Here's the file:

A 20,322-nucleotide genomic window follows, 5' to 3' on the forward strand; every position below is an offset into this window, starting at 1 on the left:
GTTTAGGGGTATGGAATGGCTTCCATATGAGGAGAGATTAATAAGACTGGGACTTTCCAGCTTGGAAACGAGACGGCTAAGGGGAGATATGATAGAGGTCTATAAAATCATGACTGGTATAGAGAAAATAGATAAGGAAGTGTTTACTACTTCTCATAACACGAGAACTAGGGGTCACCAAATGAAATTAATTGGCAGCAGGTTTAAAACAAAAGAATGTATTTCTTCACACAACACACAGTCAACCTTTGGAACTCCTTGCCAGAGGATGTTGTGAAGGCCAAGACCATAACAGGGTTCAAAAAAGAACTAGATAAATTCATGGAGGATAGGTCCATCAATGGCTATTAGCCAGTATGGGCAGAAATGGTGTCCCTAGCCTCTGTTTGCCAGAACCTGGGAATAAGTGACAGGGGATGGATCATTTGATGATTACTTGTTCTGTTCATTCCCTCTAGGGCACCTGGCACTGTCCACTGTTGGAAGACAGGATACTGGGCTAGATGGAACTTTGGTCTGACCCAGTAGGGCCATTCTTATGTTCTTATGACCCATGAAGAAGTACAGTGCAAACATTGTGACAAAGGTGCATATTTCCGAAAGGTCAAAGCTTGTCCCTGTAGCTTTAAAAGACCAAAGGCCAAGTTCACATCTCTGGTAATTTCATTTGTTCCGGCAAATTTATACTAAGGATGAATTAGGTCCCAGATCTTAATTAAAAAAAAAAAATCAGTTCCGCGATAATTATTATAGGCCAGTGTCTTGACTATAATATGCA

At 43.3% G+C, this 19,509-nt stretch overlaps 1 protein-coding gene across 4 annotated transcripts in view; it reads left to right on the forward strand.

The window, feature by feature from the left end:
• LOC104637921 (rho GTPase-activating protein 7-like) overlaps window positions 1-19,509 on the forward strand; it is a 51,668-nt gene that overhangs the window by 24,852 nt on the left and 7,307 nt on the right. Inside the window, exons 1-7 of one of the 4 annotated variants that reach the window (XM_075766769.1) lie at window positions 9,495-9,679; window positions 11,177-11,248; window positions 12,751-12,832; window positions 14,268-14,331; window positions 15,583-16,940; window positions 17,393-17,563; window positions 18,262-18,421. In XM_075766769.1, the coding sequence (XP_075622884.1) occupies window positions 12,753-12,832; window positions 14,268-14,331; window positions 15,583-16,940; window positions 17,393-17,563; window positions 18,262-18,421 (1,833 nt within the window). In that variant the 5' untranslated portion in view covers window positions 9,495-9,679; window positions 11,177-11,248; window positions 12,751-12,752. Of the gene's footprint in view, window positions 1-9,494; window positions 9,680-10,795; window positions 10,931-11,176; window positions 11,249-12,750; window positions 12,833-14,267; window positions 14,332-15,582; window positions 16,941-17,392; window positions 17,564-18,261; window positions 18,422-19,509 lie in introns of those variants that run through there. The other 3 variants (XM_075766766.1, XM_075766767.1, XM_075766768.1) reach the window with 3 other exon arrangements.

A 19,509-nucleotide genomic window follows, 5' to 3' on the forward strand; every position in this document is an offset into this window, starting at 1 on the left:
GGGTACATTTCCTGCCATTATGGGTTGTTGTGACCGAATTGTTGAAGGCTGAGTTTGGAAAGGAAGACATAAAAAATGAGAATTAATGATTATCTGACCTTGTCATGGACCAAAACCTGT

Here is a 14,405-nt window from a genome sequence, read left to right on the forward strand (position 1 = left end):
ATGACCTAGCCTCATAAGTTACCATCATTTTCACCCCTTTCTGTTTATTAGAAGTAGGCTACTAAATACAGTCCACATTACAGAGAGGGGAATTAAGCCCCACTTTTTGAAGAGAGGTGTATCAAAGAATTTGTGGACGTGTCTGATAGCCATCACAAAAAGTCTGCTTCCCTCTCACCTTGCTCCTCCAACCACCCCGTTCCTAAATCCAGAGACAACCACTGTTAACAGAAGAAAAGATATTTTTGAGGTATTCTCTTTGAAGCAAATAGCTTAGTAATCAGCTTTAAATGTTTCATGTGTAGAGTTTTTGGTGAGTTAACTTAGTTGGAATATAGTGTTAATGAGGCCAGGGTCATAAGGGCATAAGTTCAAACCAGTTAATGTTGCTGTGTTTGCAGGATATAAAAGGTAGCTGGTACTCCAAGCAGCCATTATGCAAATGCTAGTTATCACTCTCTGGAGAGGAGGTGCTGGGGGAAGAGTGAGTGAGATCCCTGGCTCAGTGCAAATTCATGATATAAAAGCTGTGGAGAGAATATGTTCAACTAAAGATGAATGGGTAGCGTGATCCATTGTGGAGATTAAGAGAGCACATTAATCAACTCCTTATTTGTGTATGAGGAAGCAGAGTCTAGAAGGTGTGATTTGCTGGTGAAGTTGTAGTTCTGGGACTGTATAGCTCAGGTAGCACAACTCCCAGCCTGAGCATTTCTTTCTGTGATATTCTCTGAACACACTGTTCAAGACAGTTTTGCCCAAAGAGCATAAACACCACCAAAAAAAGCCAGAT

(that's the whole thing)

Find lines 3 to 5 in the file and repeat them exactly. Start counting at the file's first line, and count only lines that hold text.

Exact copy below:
At 43.3% G+C, this 19,509-nt stretch overlaps 1 protein-coding gene across 4 annotated transcripts in view; it reads left to right on the forward strand.

The window, feature by feature from the left end:
• LOC104637921 (rho GTPase-activating protein 7-like) overlaps window positions 1-19,509 on the forward strand; it is a 51,668-nt gene that overhangs the window by 24,852 nt on the left and 7,307 nt on the right. Inside the window, exons 1-7 of one of the 4 annotated variants that reach the window (XM_075766769.1) lie at window positions 9,495-9,679; window positions 11,177-11,248; window positions 12,751-12,832; window positions 14,268-14,331; window positions 15,583-16,940; window positions 17,393-17,563; window positions 18,262-18,421. In XM_075766769.1, the coding sequence (XP_075622884.1) occupies window positions 12,753-12,832; window positions 14,268-14,331; window positions 15,583-16,940; window positions 17,393-17,563; window positions 18,262-18,421 (1,833 nt within the window). In that variant the 5' untranslated portion in view covers window positions 9,495-9,679; window positions 11,177-11,248; window positions 12,751-12,752. Of the gene's footprint in view, window positions 1-9,494; window positions 9,680-10,795; window positions 10,931-11,176; window positions 11,249-12,750; window positions 12,833-14,267; window positions 14,332-15,582; window positions 16,941-17,392; window positions 17,564-18,261; window positions 18,422-19,509 lie in introns of those variants that run through there. The other 3 variants (XM_075766766.1, XM_075766767.1, XM_075766768.1) reach the window with 3 other exon arrangements.